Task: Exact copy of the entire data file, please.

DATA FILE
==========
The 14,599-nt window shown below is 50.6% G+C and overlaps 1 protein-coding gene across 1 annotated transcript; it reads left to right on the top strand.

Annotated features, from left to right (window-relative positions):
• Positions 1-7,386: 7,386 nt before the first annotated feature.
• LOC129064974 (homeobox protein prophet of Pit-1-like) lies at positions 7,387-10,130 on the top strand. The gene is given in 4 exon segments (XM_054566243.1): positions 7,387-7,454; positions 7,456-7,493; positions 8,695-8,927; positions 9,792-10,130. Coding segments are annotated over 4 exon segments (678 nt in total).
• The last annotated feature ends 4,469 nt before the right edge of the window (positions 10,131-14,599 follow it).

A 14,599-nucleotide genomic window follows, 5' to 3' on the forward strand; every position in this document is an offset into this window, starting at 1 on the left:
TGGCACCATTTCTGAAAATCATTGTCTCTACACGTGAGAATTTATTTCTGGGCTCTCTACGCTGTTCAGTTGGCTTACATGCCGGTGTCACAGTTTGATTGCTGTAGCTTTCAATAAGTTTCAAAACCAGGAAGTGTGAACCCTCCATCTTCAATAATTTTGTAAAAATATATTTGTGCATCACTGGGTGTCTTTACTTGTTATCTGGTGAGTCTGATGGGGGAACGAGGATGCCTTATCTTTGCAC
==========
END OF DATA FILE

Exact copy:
The 14,599-nt window shown below is 50.6% G+C and overlaps 1 protein-coding gene across 1 annotated transcript; it reads left to right on the top strand.

Annotated features, from left to right (window-relative positions):
• Positions 1-7,386: 7,386 nt before the first annotated feature.
• LOC129064974 (homeobox protein prophet of Pit-1-like) lies at positions 7,387-10,130 on the top strand. The gene is given in 4 exon segments (XM_054566243.1): positions 7,387-7,454; positions 7,456-7,493; positions 8,695-8,927; positions 9,792-10,130. Coding segments are annotated over 4 exon segments (678 nt in total).
• The last annotated feature ends 4,469 nt before the right edge of the window (positions 10,131-14,599 follow it).

A 14,599-nucleotide genomic window follows, 5' to 3' on the forward strand; every position in this document is an offset into this window, starting at 1 on the left:
TGGCACCATTTCTGAAAATCATTGTCTCTACACGTGAGAATTTATTTCTGGGCTCTCTACGCTGTTCAGTTGGCTTACATGCCGGTGTCACAGTTTGATTGCTGTAGCTTTCAATAAGTTTCAAAACCAGGAAGTGTGAACCCTCCATCTTCAATAATTTTGTAAAAATATATTTGTGCATCACTGGGTGTCTTTACTTGTTATCTGGTGAGTCTGATGGGGGAACGAGGATGCCTTATCTTTGCAC